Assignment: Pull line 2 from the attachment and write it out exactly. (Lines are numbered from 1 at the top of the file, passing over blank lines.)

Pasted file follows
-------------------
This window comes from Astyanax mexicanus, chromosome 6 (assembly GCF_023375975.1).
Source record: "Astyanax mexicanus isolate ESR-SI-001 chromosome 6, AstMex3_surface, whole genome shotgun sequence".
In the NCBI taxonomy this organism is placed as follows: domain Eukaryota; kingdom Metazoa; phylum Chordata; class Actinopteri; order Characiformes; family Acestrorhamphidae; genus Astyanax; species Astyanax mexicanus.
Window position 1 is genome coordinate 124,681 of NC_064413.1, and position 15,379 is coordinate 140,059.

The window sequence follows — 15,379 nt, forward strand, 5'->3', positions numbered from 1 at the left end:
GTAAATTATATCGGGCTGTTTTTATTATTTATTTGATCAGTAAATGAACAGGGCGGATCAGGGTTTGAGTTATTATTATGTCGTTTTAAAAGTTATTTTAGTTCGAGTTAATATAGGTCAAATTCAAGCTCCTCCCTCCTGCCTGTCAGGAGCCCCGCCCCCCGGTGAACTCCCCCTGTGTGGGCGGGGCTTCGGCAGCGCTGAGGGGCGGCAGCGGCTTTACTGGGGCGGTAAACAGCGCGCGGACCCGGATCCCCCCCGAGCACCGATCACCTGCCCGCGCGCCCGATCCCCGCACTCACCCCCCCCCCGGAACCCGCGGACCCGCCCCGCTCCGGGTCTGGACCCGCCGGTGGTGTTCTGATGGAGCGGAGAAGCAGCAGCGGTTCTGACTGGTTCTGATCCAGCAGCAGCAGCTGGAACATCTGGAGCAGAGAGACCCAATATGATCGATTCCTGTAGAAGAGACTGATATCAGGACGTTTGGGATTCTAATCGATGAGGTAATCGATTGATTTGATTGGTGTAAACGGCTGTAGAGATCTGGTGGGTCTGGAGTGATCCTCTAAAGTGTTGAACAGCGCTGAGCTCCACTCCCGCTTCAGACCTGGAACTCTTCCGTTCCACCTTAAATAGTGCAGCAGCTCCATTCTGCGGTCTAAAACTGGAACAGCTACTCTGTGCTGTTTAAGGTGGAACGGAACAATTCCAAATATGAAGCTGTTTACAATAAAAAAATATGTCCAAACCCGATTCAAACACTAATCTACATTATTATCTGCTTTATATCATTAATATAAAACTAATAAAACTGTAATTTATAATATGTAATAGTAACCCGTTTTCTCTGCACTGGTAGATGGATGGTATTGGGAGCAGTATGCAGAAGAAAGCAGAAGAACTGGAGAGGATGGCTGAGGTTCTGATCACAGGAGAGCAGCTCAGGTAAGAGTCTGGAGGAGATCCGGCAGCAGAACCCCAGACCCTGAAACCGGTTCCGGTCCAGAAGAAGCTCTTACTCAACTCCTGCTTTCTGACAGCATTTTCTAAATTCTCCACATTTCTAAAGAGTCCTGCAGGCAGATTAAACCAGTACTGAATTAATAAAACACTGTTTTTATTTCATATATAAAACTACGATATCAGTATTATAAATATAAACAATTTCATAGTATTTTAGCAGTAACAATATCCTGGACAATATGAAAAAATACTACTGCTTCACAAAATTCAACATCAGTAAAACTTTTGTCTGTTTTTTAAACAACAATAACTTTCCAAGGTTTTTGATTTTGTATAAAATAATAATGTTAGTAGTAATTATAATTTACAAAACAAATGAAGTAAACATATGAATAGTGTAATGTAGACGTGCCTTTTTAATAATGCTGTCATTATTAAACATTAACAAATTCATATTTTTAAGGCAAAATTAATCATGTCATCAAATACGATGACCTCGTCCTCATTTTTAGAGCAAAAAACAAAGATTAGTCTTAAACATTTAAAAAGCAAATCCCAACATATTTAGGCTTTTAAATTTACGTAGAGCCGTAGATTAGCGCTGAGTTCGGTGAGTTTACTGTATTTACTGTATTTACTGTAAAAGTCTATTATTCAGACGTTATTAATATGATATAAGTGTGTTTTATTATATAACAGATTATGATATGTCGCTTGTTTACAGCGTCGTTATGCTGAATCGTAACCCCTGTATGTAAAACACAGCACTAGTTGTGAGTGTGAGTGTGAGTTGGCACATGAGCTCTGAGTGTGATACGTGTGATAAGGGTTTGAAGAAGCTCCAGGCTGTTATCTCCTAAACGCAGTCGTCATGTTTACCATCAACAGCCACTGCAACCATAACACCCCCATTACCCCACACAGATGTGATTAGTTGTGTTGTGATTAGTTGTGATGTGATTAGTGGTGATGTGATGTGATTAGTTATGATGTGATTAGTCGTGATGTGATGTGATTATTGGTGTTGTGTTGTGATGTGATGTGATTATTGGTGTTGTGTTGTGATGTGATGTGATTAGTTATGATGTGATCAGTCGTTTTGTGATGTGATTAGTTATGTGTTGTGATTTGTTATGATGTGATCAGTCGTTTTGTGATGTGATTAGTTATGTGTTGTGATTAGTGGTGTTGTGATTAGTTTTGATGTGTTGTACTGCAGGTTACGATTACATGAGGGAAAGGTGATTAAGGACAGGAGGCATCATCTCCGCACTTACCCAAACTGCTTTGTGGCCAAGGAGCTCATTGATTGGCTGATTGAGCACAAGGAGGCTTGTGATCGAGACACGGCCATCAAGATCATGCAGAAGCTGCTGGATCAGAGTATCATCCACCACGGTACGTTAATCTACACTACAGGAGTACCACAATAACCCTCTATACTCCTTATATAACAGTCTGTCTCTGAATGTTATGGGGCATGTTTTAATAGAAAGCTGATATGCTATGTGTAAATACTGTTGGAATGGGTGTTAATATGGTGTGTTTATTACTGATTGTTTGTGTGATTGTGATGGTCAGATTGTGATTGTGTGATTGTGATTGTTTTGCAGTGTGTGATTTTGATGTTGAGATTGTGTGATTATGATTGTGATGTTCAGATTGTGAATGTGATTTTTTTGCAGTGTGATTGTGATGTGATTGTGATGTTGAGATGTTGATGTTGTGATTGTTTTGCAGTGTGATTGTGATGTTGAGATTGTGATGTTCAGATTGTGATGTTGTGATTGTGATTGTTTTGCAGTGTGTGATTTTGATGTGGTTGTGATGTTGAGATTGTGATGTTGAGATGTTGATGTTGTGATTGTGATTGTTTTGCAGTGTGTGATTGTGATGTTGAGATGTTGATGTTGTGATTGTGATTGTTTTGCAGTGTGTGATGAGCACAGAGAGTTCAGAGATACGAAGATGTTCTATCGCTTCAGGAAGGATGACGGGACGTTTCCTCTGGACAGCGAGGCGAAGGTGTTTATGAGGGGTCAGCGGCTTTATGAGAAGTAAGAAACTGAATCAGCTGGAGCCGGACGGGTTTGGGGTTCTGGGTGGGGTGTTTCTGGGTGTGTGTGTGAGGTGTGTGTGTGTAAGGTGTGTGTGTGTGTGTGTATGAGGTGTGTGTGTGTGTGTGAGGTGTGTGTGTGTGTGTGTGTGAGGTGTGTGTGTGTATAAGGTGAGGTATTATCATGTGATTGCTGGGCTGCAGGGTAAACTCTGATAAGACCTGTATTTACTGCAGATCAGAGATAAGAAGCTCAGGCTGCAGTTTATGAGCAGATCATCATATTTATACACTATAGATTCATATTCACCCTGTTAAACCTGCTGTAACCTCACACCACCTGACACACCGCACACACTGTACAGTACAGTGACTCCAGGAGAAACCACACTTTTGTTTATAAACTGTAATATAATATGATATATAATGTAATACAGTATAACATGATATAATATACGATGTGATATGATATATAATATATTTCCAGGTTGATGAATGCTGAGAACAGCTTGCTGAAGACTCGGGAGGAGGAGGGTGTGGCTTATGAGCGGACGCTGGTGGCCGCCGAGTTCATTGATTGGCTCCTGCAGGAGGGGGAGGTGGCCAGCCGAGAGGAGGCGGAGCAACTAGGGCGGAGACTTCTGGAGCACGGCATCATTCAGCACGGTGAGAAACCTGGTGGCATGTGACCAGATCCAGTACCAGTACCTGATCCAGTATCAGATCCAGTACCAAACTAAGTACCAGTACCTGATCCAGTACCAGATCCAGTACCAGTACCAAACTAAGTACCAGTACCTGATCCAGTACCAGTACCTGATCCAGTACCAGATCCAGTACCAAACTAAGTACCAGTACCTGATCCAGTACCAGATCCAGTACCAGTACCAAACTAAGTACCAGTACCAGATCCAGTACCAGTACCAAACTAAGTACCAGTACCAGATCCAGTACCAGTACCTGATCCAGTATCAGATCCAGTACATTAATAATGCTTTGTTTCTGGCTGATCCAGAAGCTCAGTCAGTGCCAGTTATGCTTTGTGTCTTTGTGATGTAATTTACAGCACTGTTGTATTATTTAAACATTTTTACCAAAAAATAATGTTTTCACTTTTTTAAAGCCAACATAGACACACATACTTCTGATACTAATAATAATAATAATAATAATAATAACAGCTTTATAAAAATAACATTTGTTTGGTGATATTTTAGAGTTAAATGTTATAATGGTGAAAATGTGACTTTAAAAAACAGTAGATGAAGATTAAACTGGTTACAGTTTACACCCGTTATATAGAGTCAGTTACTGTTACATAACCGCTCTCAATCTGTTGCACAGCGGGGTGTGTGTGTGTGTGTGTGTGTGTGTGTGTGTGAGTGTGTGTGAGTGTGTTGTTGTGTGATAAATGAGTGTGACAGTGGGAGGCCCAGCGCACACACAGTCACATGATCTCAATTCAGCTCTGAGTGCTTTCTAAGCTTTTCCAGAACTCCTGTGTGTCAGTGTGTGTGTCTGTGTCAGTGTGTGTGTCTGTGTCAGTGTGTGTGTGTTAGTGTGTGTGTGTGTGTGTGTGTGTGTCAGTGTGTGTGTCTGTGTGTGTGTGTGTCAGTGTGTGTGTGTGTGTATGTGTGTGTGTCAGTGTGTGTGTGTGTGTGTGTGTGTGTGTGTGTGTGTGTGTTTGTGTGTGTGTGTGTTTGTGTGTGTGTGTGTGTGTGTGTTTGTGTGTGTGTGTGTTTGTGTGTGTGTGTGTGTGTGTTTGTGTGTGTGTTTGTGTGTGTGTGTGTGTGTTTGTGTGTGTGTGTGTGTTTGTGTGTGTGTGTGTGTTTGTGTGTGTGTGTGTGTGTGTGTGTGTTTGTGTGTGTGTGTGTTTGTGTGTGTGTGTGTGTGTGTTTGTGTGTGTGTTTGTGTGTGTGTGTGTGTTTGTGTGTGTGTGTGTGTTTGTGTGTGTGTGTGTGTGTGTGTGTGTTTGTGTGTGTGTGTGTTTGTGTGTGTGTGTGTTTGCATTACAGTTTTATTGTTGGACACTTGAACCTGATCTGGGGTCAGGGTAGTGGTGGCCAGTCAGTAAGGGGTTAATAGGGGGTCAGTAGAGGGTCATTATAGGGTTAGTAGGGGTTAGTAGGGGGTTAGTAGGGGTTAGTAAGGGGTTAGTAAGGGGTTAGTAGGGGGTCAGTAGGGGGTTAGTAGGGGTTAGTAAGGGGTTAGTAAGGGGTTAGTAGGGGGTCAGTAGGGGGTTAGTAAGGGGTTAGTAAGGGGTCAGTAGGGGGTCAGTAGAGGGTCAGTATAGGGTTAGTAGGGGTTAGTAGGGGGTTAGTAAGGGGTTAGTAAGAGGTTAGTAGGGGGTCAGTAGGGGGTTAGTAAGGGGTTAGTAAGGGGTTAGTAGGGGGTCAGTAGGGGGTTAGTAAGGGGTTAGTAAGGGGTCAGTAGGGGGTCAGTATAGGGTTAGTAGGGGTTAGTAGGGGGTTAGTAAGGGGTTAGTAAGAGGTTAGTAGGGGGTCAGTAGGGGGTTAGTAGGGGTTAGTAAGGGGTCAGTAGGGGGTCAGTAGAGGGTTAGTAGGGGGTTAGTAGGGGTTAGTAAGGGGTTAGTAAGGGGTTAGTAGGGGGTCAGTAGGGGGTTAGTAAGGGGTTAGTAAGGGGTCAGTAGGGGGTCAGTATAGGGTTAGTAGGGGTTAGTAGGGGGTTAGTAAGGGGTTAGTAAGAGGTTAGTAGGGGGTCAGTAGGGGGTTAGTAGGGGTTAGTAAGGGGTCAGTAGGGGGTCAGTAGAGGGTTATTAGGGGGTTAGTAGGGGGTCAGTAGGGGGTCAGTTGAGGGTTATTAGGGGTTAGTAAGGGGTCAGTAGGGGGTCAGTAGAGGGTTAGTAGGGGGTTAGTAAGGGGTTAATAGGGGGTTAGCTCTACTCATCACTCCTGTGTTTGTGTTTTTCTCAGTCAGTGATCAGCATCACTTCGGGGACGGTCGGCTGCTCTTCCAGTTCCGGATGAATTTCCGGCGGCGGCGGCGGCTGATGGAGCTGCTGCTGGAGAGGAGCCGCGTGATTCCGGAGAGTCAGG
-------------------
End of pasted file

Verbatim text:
Source record: "Astyanax mexicanus isolate ESR-SI-001 chromosome 6, AstMex3_surface, whole genome shotgun sequence".